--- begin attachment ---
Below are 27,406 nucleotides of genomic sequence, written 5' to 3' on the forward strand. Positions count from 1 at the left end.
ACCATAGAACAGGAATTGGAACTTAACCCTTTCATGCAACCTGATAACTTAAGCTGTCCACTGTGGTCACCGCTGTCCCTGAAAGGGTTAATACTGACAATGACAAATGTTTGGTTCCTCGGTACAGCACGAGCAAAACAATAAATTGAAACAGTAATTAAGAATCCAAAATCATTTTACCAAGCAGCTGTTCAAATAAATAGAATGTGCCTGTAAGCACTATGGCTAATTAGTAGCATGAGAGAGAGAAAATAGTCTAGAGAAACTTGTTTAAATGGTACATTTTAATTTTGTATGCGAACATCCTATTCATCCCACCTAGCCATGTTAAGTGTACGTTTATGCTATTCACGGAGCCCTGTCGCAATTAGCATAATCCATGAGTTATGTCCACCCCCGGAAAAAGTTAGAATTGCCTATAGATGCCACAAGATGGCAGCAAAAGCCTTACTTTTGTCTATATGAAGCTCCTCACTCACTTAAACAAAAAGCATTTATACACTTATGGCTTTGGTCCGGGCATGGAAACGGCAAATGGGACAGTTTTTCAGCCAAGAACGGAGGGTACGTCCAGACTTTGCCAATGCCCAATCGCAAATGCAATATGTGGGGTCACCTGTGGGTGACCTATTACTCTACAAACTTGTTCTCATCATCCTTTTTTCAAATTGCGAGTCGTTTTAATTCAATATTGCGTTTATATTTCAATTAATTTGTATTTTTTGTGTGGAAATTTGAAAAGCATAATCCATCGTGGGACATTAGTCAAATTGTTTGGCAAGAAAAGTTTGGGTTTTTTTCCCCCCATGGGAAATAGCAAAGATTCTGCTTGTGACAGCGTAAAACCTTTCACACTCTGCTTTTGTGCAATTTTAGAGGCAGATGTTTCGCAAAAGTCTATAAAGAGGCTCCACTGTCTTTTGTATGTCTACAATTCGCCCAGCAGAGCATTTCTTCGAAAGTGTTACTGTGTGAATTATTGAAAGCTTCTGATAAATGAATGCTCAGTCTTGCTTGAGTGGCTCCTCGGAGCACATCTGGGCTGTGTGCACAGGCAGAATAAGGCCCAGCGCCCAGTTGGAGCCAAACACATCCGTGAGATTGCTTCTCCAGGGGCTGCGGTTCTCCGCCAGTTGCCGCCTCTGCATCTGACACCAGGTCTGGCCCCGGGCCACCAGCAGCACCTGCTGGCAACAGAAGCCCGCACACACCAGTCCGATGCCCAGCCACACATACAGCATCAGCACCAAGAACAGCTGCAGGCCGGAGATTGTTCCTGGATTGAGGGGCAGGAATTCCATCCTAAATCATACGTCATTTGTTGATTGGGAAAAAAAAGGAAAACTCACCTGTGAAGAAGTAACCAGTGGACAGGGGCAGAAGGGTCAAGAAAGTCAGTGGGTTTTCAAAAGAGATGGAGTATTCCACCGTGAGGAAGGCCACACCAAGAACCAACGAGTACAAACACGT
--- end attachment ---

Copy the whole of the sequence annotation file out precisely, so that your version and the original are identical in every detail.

Below are 27,406 nucleotides of genomic sequence, written 5' to 3' on the forward strand. Positions count from 1 at the left end.
ACCATAGAACAGGAATTGGAACTTAACCCTTTCATGCAACCTGATAACTTAAGCTGTCCACTGTGGTCACCGCTGTCCCTGAAAGGGTTAATACTGACAATGACAAATGTTTGGTTCCTCGGTACAGCACGAGCAAAACAATAAATTGAAACAGTAATTAAGAATCCAAAATCATTTTACCAAGCAGCTGTTCAAATAAATAGAATGTGCCTGTAAGCACTATGGCTAATTAGTAGCATGAGAGAGAGAAAATAGTCTAGAGAAACTTGTTTAAATGGTACATTTTAATTTTGTATGCGAACATCCTATTCATCCCACCTAGCCATGTTAAGTGTACGTTTATGCTATTCACGGAGCCCTGTCGCAATTAGCATAATCCATGAGTTATGTCCACCCCCGGAAAAAGTTAGAATTGCCTATAGATGCCACAAGATGGCAGCAAAAGCCTTACTTTTGTCTATATGAAGCTCCTCACTCACTTAAACAAAAAGCATTTATACACTTATGGCTTTGGTCCGGGCATGGAAACGGCAAATGGGACAGTTTTTCAGCCAAGAACGGAGGGTACGTCCAGACTTTGCCAATGCCCAATCGCAAATGCAATATGTGGGGTCACCTGTGGGTGACCTATTACTCTACAAACTTGTTCTCATCATCCTTTTTTCAAATTGCGAGTCGTTTTAATTCAATATTGCGTTTATATTTCAATTAATTTGTATTTTTTGTGTGGAAATTTGAAAAGCATAATCCATCGTGGGACATTAGTCAAATTGTTTGGCAAGAAAAGTTTGGGTTTTTTTCCCCCCATGGGAAATAGCAAAGATTCTGCTTGTGACAGCGTAAAACCTTTCACACTCTGCTTTTGTGCAATTTTAGAGGCAGATGTTTCGCAAAAGTCTATAAAGAGGCTCCACTGTCTTTTGTATGTCTACAATTCGCCCAGCAGAGCATTTCTTCGAAAGTGTTACTGTGTGAATTATTGAAAGCTTCTGATAAATGAATGCTCAGTCTTGCTTGAGTGGCTCCTCGGAGCACATCTGGGCTGTGTGCACAGGCAGAATAAGGCCCAGCGCCCAGTTGGAGCCAAACACATCCGTGAGATTGCTTCTCCAGGGGCTGCGGTTCTCCGCCAGTTGCCGCCTCTGCATCTGACACCAGGTCTGGCCCCGGGCCACCAGCAGCACCTGCTGGCAACAGAAGCCCGCACACACCAGTCCGATGCCCAGCCACACATACAGCATCAGCACCAAGAACAGCTGCAGGCCGGAGATTGTTCCTGGATTGAGGGGCAGGAATTCCATCCTAAATCATACGTCATTTGTTGATTGGGAAAAAAAAGGAAAACTCACCTGTGAAGAAGTAACCAGTGGACAGGGGCAGAAGGGTCAAGAAAGTCAGTGGGTTTTCAAAAGAGATGGAGTATTCCACCGTGAGGAAGGCCACACCAAGAACCAACGAGTACAAACACGT